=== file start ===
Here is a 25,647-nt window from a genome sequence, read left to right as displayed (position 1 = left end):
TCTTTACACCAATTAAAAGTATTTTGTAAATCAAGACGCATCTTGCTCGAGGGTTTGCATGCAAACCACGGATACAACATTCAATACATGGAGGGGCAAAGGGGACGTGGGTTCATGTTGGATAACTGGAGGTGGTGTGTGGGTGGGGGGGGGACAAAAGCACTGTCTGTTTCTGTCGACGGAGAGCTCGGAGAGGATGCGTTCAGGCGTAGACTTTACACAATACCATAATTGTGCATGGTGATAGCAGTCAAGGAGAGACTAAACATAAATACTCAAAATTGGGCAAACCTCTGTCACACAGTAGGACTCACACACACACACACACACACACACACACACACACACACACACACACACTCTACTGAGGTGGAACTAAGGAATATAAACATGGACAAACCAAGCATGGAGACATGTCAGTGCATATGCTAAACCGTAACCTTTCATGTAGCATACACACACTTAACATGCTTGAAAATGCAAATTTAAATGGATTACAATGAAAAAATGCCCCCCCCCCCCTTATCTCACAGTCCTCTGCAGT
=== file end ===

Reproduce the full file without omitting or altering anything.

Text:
Here is a 25,647-nt window from a genome sequence, read left to right as displayed (position 1 = left end):
TCTTTACACCAATTAAAAGTATTTTGTAAATCAAGACGCATCTTGCTCGAGGGTTTGCATGCAAACCACGGATACAACATTCAATACATGGAGGGGCAAAGGGGACGTGGGTTCATGTTGGATAACTGGAGGTGGTGTGTGGGTGGGGGGGGGACAAAAGCACTGTCTGTTTCTGTCGACGGAGAGCTCGGAGAGGATGCGTTCAGGCGTAGACTTTACACAATACCATAATTGTGCATGGTGATAGCAGTCAAGGAGAGACTAAACATAAATACTCAAAATTGGGCAAACCTCTGTCACACAGTAGGACTCACACACACACACACACACACACACACACACACACACACACACACACACTCTACTGAGGTGGAACTAAGGAATATAAACATGGACAAACCAAGCATGGAGACATGTCAGTGCATATGCTAAACCGTAACCTTTCATGTAGCATACACACACTTAACATGCTTGAAAATGCAAATTTAAATGGATTACAATGAAAAAATGCCCCCCCCCCCCTTATCTCACAGTCCTCTGCAGT